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Fiat 'No' would be grounds to quit Italy, says Berlusconi

Premier backs carmaker over Mirafiori, sparks furore

12 January, 18:10
Fiat 'No' would be grounds to quit Italy, says Berlusconi (ANSA) - Rome, January 12 - Firms would be justified in quitting production in Italy if workers at Fiat's Mirafiori plant in Turin reject a contested production deal in a vote this week, Premier Silvio Berlusconi said Wednesday, causing a furore.

Workers at the northern city's historic plant will vote on Thursday and Friday on the second factory-specific accord Fiat has agreed with moderate unions to enable it to increase shifts, cut benefits and limit workers' right to strike, among other things.

CEO Sergio Marchionne says such deals are needed to boost productivity and efficiency at Italian plants in order to press ahead with plans to invest some 20 billion euros in Italy over the next five years.

But the left-wing CGIL and its engineering workers' arm FIOM are staunchly opposed to these agreements, made outside Italy's long-established system of nationally negotiated collective contracts, branding them an attack on labour rights. ''I hope for a positive outcome,'' Berlusconi said after an Italo-German summit in Berlin, backing Fiat's drive for ''greater labour flexibility''.

''If this outcome were not to come about, companies and entrepreneurs would have good reason to move to other countries''. Marchionne has threatened Fiat will drop its plans to invest in Mirafiori if workers fail to back the deal, warning there are ''very many alternatives'' to the Turin factory outside Italy.

Pier Luigi Bersani, the leader of the centre-left Democratic Party (PD), the biggest opposition group, blasted Berlusconi's comments as ''shameful''.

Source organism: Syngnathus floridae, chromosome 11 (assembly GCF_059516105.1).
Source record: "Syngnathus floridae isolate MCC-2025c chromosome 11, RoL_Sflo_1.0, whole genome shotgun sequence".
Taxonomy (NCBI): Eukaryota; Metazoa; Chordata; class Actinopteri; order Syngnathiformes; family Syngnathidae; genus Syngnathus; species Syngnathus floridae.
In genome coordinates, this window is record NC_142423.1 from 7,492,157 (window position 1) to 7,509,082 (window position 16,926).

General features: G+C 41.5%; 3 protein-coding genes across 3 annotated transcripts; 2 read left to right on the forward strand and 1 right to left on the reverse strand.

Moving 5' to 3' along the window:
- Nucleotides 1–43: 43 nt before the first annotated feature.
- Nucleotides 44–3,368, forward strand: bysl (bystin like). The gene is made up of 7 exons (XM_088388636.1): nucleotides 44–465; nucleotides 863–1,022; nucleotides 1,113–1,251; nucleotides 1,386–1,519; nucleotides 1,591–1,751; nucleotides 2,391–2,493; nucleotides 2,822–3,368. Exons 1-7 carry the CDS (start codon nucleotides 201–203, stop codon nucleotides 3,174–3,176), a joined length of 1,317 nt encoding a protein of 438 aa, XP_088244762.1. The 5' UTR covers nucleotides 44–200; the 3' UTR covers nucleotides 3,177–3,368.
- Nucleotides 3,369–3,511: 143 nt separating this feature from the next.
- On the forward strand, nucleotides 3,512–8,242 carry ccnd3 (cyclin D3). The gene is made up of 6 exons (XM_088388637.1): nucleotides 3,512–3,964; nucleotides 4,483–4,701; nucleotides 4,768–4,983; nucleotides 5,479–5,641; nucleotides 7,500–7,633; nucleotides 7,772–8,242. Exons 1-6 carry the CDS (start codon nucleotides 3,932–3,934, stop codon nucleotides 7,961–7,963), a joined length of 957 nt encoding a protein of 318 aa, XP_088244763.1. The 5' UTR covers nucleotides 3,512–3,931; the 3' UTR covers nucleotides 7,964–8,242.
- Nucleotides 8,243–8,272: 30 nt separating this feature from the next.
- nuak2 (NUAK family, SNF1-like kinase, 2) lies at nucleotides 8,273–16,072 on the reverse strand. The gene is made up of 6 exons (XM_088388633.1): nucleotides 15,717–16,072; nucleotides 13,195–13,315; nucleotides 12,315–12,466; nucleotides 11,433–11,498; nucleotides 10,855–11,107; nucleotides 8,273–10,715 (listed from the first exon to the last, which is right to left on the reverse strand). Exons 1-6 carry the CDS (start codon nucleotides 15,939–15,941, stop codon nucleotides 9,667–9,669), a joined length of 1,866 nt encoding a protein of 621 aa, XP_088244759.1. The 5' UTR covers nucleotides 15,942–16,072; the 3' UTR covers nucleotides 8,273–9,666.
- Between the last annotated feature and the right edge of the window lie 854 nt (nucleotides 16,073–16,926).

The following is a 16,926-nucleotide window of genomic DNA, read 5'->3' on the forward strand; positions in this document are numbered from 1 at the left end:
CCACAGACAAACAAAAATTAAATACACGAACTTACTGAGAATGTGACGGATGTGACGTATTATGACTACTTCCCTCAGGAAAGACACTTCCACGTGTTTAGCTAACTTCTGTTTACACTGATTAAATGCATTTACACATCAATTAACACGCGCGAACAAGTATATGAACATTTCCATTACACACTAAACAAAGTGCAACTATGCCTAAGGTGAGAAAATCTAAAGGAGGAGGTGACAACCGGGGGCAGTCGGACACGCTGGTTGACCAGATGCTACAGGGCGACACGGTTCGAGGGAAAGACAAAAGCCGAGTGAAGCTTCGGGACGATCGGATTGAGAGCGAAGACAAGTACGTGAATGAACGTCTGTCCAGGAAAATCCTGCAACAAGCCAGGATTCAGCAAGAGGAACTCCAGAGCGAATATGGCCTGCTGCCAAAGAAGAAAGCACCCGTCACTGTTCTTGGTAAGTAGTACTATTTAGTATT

''Berlusconi doesn't realise because he's a billionaire, but we pay him a salary that will seem paltry to him to pursue the country's interests and not to get companies to leave,'' Bersani said. CGIL chief Susanna Camusso was not impressed either.

''It would be good if the business and political world said, if that's your idea of the country, it's better that you leave,'' she said.

Nichi Vendola, the leader of the small Left, Ecology and Liberty party, described Berlusconi's words as ''high treason''.

Tension is particularly high in Turin before the vote on the deal, which follows a similar one for Fiat's Pomigliano d'Arco plant, near Naples.

Several red five-pointed stars associated with Italy's Red Brigade terrorist group have been found daubed on advertising hoardings in Turin over the last few days, including one telling Marchionne to ''screw yourself''. Trade unionists in favour of the Turin deal, meanwhile, on Wednesday abused Vendola, who described the plan and the vote on it as ''filthy'' during a visit to Mirafiori.

FIOM has called an eight-hour strike on January 28 against the agreements.

In addition to expressing outrage at Berlusconi's comments, the PD has also criticised the centre-right government for not trying to mediate between Fiat and FIOM to create ''constructive'' negotiations. ''They have washed their hands of this from the start,'' said Stefano Fassina, the PD's economy chief.

''We are the only country in the world that has not implemented an industrial policy to face the crisis with, the only country that backs negative things such as threats to leave the country''. Fassina added that Marchionne should be summoned to parliament to give further details on Fiat's investment plans for Italy, which some say are too vague.

Marchionne claims Fiat is trying to usher in necessary changes to industrial relations in Italy out of ''affection'' for its native land. ''We are absolutely convinced that the way industry is run in Italy must be renewed on the basis of our international experience,'' Marchionne told reporters at the Detroit motor show Tuesday.

''We are trying to change a series of long-standing relations that have guided the Italian system. In this sense, we are guilty, as we are trying to change this system, update it and make it competitive.

''You can't mistake that for an insult to Italy. We love Italy and that's why we are trying to change it. It's a superhuman effort that no one else would make''.